A second interview is conducted with Camilla Nord from UCL. She carries out research into transcranial direct current stimulation (TDCS) as a potential treatment for depression. Although she believes there may be some truth to the claims regarding brain hacking, she does caution against “playing with electricity at home”. Neither commercial nor home-made kits are currently subject to any UK regulation.
This programme focused on the emerging potential for 3D printing of organic material
Broadcaster: BBC Radio 4
Genre: Radio, Documentary
Howard Stableford anchors this 30 minute documentary on the growing applications of 3D printing to bioscience.
As long ago as 2005, a bald eagle had a damaged beak repaired using 3D printing. Stableford talks to a team who are working on a 3D printed seawall and reef structures, that has nooks and crannies suitable for various organisms to live, in a way that is not possible with more typical engineered materials. It is like producing a city for the anticipated biolife likely to live in that area. The reefs have a natural appearance and replacing existing areas lost in previous developments. It may be possible to adapt existing processes to work with living tissue.
Bio-printing involves material that incorporate “viable living cells”. This is not about printing tissue directly, but is more an extension of existing tissue engineering approaches, in which cells are persuaded to develop into tissues. A temporary scaffold is used to direct the required shape. Currently a “soup” of cell suspension is introduced into a scaffold. 3D Bio-printing would incorporate cells into a scaffold in new orientations, rather than actually printing a tissue. The question is posed whether parallel advances in 3D printing and DNA manipulation techniques, might allow us to reach a point where we could print an organism.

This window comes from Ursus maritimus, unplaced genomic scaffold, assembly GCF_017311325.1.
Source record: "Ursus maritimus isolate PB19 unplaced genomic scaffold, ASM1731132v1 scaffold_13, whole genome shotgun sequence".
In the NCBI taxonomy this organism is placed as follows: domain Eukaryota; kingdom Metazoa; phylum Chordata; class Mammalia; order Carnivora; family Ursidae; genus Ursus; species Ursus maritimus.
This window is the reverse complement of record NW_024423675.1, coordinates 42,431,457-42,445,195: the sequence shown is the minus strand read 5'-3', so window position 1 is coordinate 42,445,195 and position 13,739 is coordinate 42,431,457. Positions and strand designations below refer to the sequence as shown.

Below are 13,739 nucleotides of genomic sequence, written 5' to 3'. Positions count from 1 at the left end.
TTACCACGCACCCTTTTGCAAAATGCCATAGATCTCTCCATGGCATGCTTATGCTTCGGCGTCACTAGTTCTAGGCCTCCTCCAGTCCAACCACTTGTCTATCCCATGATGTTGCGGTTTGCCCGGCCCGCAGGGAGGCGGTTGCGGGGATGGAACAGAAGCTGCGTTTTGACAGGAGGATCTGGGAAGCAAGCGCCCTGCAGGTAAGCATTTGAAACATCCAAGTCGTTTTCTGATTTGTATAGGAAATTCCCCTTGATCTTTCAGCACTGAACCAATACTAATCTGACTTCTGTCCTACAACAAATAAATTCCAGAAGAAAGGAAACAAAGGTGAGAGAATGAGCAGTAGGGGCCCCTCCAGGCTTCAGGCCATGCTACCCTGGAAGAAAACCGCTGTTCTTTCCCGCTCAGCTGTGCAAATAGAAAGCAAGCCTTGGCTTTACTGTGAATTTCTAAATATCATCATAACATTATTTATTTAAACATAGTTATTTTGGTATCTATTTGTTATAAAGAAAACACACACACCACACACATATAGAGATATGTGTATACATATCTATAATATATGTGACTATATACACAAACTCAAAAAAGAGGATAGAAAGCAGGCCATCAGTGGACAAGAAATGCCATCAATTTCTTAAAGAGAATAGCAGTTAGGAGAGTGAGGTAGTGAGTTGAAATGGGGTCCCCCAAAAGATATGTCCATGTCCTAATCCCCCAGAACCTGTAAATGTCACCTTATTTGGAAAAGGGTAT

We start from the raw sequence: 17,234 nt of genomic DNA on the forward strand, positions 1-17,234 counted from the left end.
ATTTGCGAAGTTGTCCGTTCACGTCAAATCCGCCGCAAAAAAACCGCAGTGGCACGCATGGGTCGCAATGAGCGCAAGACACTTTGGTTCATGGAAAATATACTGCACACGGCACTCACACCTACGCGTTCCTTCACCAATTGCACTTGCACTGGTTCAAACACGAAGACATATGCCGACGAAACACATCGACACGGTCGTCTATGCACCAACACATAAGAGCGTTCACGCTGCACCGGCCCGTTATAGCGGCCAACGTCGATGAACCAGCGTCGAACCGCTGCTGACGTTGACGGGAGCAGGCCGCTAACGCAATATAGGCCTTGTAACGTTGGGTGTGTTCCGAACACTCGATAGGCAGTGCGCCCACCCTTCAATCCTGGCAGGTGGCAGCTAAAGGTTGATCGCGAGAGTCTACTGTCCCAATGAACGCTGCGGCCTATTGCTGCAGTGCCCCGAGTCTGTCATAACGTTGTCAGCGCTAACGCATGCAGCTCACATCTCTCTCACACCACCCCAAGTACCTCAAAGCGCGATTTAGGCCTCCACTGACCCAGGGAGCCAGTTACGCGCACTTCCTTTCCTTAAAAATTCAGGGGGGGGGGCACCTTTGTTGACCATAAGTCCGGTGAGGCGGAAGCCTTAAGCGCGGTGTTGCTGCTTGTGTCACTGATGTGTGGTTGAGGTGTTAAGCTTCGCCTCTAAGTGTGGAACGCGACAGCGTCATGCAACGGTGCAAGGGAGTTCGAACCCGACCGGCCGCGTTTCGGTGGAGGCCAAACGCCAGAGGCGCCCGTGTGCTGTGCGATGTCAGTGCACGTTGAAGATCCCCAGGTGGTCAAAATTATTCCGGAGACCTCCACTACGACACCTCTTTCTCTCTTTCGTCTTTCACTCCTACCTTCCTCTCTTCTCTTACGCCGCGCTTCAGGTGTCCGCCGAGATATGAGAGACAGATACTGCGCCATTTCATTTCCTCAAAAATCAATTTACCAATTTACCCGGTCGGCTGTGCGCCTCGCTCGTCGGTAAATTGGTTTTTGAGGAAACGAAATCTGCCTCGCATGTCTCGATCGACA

Of course this would be far from trivial. If you knew the entire internal 3D layout of an organism you might be able to print this. This is unlikely. Making an egg instead, provided with the relevant genetic information and nutrients would be more feasible but even this is a long way off.
The strength of this programme is the enthusiasm for those willing to push boundaries, to see what is possible with these emerging technologies. However, although the programme overall was thought-provoking episode, floating possibilities, there was little solid content. In that sense it was rather reminiscent of an old episode of Tomorrow’s World, which – of course – Stableford also used to present.
In keeping with his usual style, Mosley uses himself as the subject of the experiments in this programme
Broadcaster: BBC Four
Review by Will Channell
Michael Mosley’s latest documentary covers blood and the roles of the human circulation system. By performing six different experiments on samples of his own blood he is able to show the wide variety of biological functions fulfilled by the blood and demonstrate their medical relevance.
This programme is great for a basic description of physiology and immunology; discussing ideas from oxygen uptake to the immune response. As he often does, Michael Mosley uses his own body to perform these experiments, making black pudding out of his own blood and calculating the volume of oxygen carried by his blood during exercise (his vO2). The latter is shown in this clip and would be of particular use to first year undergraduates studying a physiology module; it might also be used within physiology practical classes to introduce experiments.